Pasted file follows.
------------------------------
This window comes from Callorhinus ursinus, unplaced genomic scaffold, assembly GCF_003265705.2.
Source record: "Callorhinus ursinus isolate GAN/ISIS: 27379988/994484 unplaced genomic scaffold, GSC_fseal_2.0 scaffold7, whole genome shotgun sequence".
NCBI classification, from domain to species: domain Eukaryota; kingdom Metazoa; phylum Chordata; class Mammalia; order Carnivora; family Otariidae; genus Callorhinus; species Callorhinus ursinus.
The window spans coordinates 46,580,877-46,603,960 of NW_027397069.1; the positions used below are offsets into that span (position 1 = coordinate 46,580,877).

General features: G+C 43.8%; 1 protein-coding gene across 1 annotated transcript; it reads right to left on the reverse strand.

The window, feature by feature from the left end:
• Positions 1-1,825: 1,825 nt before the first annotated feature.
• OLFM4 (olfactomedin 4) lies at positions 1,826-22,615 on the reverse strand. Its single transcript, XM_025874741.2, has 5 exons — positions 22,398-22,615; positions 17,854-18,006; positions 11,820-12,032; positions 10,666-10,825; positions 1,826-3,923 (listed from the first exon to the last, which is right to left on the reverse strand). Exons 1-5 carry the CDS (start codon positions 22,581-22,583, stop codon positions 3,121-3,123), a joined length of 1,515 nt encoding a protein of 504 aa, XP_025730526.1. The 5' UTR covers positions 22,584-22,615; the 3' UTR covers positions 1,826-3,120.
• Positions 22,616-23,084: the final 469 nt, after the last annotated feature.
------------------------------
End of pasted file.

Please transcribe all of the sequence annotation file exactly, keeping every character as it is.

This window comes from Callorhinus ursinus, unplaced genomic scaffold, assembly GCF_003265705.2.
Source record: "Callorhinus ursinus isolate GAN/ISIS: 27379988/994484 unplaced genomic scaffold, GSC_fseal_2.0 scaffold7, whole genome shotgun sequence".
NCBI classification, from domain to species: domain Eukaryota; kingdom Metazoa; phylum Chordata; class Mammalia; order Carnivora; family Otariidae; genus Callorhinus; species Callorhinus ursinus.
The window spans coordinates 46,580,877-46,603,960 of NW_027397069.1; the positions used below are offsets into that span (position 1 = coordinate 46,580,877).

General features: G+C 43.8%; 1 protein-coding gene across 1 annotated transcript; it reads right to left on the reverse strand.

The window, feature by feature from the left end:
• Positions 1-1,825: 1,825 nt before the first annotated feature.
• OLFM4 (olfactomedin 4) lies at positions 1,826-22,615 on the reverse strand. Its single transcript, XM_025874741.2, has 5 exons — positions 22,398-22,615; positions 17,854-18,006; positions 11,820-12,032; positions 10,666-10,825; positions 1,826-3,923 (listed from the first exon to the last, which is right to left on the reverse strand). Exons 1-5 carry the CDS (start codon positions 22,581-22,583, stop codon positions 3,121-3,123), a joined length of 1,515 nt encoding a protein of 504 aa, XP_025730526.1. The 5' UTR covers positions 22,584-22,615; the 3' UTR covers positions 1,826-3,120.
• Positions 22,616-23,084: the final 469 nt, after the last annotated feature.